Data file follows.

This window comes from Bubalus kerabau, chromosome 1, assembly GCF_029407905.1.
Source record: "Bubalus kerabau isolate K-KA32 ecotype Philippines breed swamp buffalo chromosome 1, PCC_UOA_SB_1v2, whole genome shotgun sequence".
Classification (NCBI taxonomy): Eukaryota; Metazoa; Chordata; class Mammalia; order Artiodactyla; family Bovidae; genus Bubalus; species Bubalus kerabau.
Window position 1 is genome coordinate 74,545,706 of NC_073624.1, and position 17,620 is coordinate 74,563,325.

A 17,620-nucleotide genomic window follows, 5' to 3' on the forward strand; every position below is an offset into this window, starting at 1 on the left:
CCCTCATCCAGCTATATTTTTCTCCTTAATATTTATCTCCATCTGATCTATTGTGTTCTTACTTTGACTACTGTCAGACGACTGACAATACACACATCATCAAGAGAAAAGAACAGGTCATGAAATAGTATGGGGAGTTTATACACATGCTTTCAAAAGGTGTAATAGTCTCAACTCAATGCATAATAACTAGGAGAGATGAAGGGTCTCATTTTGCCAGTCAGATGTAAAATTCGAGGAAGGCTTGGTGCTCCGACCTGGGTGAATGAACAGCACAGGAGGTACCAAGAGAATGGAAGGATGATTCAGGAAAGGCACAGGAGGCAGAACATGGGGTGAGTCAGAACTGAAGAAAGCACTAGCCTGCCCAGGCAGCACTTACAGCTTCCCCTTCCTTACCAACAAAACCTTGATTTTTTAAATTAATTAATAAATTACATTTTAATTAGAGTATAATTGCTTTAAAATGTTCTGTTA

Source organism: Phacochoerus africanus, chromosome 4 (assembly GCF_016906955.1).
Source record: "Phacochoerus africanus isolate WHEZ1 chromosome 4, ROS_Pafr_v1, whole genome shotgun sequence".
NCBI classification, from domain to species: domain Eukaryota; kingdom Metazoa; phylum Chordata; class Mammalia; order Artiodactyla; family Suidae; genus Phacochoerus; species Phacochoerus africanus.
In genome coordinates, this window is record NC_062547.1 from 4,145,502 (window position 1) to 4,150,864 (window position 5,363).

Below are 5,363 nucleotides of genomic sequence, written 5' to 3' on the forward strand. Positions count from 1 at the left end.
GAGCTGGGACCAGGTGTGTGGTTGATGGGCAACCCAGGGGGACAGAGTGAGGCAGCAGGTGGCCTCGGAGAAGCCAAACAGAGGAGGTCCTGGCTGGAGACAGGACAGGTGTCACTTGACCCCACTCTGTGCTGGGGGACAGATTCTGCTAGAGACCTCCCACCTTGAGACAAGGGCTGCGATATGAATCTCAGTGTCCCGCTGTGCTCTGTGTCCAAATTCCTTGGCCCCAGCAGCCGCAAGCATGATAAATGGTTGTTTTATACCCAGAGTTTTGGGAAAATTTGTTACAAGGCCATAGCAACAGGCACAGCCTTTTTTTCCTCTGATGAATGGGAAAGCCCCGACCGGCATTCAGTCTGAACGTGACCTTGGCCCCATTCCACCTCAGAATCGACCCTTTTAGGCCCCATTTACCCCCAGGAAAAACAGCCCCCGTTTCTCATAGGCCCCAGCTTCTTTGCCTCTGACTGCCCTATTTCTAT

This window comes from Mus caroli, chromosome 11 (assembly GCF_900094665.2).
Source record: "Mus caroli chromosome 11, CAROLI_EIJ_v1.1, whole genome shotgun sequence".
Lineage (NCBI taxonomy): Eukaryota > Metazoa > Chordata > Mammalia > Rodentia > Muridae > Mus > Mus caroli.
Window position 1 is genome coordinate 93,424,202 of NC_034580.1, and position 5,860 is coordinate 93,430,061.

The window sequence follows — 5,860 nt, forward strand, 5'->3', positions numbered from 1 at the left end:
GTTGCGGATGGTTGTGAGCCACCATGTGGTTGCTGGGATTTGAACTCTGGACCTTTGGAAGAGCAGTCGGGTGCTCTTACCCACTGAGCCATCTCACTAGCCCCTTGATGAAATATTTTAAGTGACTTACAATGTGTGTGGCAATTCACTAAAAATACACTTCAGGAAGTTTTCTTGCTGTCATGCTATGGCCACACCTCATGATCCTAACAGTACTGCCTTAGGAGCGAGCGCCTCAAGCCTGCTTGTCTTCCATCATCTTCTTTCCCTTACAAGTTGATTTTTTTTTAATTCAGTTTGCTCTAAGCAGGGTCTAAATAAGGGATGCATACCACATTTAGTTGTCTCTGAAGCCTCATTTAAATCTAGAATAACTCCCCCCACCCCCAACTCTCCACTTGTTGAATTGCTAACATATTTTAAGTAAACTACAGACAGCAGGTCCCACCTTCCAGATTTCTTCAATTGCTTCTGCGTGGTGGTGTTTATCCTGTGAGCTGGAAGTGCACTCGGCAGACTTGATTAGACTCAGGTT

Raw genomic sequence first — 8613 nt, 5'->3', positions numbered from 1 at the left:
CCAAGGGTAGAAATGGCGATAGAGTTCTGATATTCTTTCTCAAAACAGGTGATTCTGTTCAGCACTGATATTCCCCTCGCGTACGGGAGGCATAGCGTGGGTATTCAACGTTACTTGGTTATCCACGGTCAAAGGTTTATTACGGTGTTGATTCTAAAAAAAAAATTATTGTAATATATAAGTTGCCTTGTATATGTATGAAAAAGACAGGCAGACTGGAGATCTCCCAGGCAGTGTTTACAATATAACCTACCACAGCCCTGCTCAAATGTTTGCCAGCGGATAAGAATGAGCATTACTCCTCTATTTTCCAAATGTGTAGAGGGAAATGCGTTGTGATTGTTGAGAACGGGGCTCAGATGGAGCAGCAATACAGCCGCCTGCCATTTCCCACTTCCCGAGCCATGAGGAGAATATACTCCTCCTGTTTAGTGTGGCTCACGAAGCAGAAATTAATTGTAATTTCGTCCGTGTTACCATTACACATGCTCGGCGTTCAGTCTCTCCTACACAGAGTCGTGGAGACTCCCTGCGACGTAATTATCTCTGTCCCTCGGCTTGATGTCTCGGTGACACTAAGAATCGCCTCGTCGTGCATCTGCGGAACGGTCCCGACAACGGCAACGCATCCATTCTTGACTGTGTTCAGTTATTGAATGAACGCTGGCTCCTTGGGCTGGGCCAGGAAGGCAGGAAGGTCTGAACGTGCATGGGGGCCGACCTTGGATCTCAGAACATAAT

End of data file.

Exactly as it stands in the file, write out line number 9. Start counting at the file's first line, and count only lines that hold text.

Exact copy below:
NCBI classification, from domain to species: domain Eukaryota; kingdom Metazoa; phylum Chordata; class Mammalia; order Artiodactyla; family Suidae; genus Phacochoerus; species Phacochoerus africanus.